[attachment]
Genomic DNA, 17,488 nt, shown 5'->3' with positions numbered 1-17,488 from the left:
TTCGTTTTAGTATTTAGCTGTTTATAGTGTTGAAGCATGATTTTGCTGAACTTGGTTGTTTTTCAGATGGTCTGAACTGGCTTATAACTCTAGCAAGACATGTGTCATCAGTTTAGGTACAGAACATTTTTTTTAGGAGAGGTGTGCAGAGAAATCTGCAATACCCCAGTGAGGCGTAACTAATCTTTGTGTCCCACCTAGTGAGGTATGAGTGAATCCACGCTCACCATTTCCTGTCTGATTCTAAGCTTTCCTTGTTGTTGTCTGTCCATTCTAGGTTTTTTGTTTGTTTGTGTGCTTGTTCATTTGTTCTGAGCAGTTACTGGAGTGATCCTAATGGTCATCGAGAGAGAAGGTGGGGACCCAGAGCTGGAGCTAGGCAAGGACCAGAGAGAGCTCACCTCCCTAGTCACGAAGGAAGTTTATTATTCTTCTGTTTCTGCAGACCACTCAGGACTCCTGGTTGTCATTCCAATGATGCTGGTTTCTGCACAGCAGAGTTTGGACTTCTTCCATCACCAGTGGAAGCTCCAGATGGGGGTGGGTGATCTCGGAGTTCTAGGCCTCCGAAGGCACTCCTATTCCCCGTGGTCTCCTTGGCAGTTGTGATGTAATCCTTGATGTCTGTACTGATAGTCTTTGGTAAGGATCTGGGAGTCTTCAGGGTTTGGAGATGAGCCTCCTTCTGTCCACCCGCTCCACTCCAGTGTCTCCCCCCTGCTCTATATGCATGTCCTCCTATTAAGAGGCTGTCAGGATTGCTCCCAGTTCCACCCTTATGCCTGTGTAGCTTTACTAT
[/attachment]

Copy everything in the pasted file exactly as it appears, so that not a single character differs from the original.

Genomic DNA, 17,488 nt, shown 5'->3' with positions numbered 1-17,488 from the left:
TTCGTTTTAGTATTTAGCTGTTTATAGTGTTGAAGCATGATTTTGCTGAACTTGGTTGTTTTTCAGATGGTCTGAACTGGCTTATAACTCTAGCAAGACATGTGTCATCAGTTTAGGTACAGAACATTTTTTTTAGGAGAGGTGTGCAGAGAAATCTGCAATACCCCAGTGAGGCGTAACTAATCTTTGTGTCCCACCTAGTGAGGTATGAGTGAATCCACGCTCACCATTTCCTGTCTGATTCTAAGCTTTCCTTGTTGTTGTCTGTCCATTCTAGGTTTTTTGTTTGTTTGTGTGCTTGTTCATTTGTTCTGAGCAGTTACTGGAGTGATCCTAATGGTCATCGAGAGAGAAGGTGGGGACCCAGAGCTGGAGCTAGGCAAGGACCAGAGAGAGCTCACCTCCCTAGTCACGAAGGAAGTTTATTATTCTTCTGTTTCTGCAGACCACTCAGGACTCCTGGTTGTCATTCCAATGATGCTGGTTTCTGCACAGCAGAGTTTGGACTTCTTCCATCACCAGTGGAAGCTCCAGATGGGGGTGGGTGATCTCGGAGTTCTAGGCCTCCGAAGGCACTCCTATTCCCCGTGGTCTCCTTGGCAGTTGTGATGTAATCCTTGATGTCTGTACTGATAGTCTTTGGTAAGGATCTGGGAGTCTTCAGGGTTTGGAGATGAGCCTCCTTCTGTCCACCCGCTCCACTCCAGTGTCTCCCCCCTGCTCTATATGCATGTCCTCCTATTAAGAGGCTGTCAGGATTGCTCCCAGTTCCACCCTTATGCCTGTGTAGCTTTACTAT